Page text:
After 12 years of producing his own music, Alex G had high expectations to meet for his first album made in the studio. Alex Giannascoli, who records music under the stage name Alex G, started his music career in his bedroom, uploading songs on Bandcamp. Today, he's amassed a sizable following among the indie community and has enjoyed his 15 (or so) minutes of fame on TikTok for his 2011 single “Treehouse.”
God Save The Animals is Alex G’s most polished album yet. On this record, he plays with religious allusions, moral maxims, and imagery that has listeners wondering if the subject of his hit song “Runner” is a man or a dog. Alex gives most songs minimal lyrics, allowing one core thought to come through and his unrivaled instrumentation to become the focus.
The first track on the album, “After All,” gently eases the listener in with the strum of chords on acoustic guitar, then thwarts expectations with Giannascoli's distorted vocals. The high–pitched vocals border on being grating, but come together to create a cohesive and alluring sound. Here, Alex G introduces the theme of religion with the refrain, “After all / People come and people go away / Yeah, but God, with me, he stayed,” and as such, God stays with us throughout the album.
On “No Bitterness,” Alex G finds his stride with straightforward lyrics. The song gets its title from the repetition of three lines: “My teacher is a child / With a big smile / No bitterness.” Alex endears us with his earnestness in this ode to innocence.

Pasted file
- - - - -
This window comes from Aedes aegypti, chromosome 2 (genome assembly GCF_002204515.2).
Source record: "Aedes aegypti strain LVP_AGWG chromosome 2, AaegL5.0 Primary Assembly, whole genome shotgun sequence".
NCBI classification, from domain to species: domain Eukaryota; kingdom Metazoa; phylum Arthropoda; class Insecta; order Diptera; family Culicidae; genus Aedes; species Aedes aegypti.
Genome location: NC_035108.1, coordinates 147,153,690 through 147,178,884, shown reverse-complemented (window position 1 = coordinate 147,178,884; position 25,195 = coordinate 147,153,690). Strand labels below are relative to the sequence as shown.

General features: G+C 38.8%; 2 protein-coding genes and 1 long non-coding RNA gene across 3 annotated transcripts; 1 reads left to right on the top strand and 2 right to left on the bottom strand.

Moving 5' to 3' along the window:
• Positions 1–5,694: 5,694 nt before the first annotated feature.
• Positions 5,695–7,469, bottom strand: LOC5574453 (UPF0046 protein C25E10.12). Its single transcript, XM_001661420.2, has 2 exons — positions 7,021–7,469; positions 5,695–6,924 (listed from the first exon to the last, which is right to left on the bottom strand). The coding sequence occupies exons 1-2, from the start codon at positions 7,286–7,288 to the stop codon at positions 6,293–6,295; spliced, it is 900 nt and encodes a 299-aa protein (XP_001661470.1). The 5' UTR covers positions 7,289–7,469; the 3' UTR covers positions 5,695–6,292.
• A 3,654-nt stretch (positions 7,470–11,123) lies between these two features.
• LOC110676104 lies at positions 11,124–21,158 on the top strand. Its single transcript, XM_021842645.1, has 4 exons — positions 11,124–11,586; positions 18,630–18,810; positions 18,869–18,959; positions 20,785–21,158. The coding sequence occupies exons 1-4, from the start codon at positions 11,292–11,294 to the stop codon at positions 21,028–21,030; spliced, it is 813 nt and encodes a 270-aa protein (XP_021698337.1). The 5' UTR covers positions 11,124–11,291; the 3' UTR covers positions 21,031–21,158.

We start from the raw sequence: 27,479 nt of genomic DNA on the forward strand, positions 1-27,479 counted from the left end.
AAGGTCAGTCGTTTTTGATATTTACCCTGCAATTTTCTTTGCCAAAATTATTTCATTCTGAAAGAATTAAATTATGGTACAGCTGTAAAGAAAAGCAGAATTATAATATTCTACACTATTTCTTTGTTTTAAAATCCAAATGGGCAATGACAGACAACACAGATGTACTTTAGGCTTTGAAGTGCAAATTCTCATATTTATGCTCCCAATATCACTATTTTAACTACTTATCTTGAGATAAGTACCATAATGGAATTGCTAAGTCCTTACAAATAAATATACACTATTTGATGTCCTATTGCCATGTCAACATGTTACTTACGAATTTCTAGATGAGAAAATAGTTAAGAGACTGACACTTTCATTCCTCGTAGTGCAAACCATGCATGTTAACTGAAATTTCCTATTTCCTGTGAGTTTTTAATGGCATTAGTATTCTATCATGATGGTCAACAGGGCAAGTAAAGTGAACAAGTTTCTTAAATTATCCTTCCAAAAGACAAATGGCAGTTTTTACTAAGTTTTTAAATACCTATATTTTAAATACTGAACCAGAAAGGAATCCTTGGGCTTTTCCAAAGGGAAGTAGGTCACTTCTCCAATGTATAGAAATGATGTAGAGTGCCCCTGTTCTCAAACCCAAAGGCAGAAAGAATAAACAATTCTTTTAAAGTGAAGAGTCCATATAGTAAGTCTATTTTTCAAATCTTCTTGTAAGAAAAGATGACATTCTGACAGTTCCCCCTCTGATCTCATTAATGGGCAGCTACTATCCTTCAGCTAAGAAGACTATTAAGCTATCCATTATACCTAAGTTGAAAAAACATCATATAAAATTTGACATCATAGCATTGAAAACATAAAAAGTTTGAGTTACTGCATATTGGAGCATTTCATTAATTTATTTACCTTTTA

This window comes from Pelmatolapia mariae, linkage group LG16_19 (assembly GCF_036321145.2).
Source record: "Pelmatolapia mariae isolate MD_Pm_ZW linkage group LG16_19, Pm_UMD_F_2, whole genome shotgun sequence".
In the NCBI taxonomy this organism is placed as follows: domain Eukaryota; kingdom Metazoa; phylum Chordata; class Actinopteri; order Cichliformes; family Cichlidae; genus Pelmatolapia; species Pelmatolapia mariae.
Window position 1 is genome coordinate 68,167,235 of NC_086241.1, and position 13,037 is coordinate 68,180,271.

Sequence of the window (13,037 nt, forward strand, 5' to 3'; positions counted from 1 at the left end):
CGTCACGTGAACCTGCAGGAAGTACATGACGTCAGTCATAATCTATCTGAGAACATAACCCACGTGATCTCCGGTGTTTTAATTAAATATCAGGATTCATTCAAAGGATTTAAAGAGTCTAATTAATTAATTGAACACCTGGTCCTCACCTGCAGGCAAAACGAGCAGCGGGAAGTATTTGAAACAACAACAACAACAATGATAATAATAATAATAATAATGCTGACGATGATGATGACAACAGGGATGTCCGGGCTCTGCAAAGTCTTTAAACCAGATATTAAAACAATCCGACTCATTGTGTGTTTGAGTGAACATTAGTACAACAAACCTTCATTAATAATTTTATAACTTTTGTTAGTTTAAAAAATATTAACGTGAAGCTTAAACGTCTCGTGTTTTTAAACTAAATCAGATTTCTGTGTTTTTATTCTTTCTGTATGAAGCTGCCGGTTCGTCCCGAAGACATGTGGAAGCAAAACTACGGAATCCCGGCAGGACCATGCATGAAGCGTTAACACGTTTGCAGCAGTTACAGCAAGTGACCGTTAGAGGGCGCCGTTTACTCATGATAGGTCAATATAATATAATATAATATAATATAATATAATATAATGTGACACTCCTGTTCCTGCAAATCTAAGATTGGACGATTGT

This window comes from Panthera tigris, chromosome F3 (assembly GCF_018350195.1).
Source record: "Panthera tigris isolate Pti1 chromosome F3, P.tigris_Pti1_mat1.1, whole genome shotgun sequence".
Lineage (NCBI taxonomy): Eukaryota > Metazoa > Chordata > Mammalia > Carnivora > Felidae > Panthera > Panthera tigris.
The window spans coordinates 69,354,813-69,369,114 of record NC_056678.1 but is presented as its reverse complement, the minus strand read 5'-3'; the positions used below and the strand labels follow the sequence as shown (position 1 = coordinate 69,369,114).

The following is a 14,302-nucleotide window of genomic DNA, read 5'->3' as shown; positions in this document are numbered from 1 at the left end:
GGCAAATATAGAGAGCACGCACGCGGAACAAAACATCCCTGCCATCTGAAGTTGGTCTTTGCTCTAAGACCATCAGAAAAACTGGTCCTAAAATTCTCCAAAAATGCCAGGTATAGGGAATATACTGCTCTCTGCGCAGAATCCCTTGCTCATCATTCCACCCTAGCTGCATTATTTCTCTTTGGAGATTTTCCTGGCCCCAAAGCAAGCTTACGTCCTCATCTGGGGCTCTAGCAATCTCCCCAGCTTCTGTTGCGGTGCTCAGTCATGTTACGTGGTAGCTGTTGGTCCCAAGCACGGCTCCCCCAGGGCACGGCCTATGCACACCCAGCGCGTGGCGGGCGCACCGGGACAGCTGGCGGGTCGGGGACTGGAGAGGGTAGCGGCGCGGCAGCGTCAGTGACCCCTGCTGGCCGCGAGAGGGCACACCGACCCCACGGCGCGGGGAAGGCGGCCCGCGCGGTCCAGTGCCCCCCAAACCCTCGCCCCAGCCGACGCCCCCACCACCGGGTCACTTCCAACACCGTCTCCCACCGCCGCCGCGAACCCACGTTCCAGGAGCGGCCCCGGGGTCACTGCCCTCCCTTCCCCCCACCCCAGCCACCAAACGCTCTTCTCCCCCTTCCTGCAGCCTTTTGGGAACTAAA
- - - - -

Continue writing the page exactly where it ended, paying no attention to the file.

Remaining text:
The star of God Save The Animals is the mid–album single “Blessing.” Here, Alex G shows off his musical prowess with a song that continues to shift and keeps the listener guessing. With “Blessing,” he forsakes the jovial melodies that made him TikTok famous for an edgier, more experimental sound. This track hammers home a wholesome message, “Every day is a blessing,” in an unnerving tone.
“Headroom Piano” delivers a moody interlude before the album's last two tracks. The distorted, indecipherable vocals create a mysterious ambiance that slowly fades into “Miracles.” On this penultimate song, Alex G takes inspiration from the country genre to create a warm, reflective track in which he ponders starting a family. At this moment, Alex G is at his most sentimental, as he praises “Beautiful sunsets on lost and lonely days.” This track also houses the lyrics which give us the album title, with Alex singing, “Baby, I pray for the children and the sinners and the animals too.”
On God Save The Animals, Alex G is at his most refined, but not at the expense of creativity. The album hosts a diversity of sound across songs which are equally wide–ranging in tone. While there’s a strong religious and moral theme on the album, Giannascoli makes no conclusive statements on any one idea. God Save The Animals delivers a hopeful soundtrack for a young adulthood that hasn’t quite eluded its angst.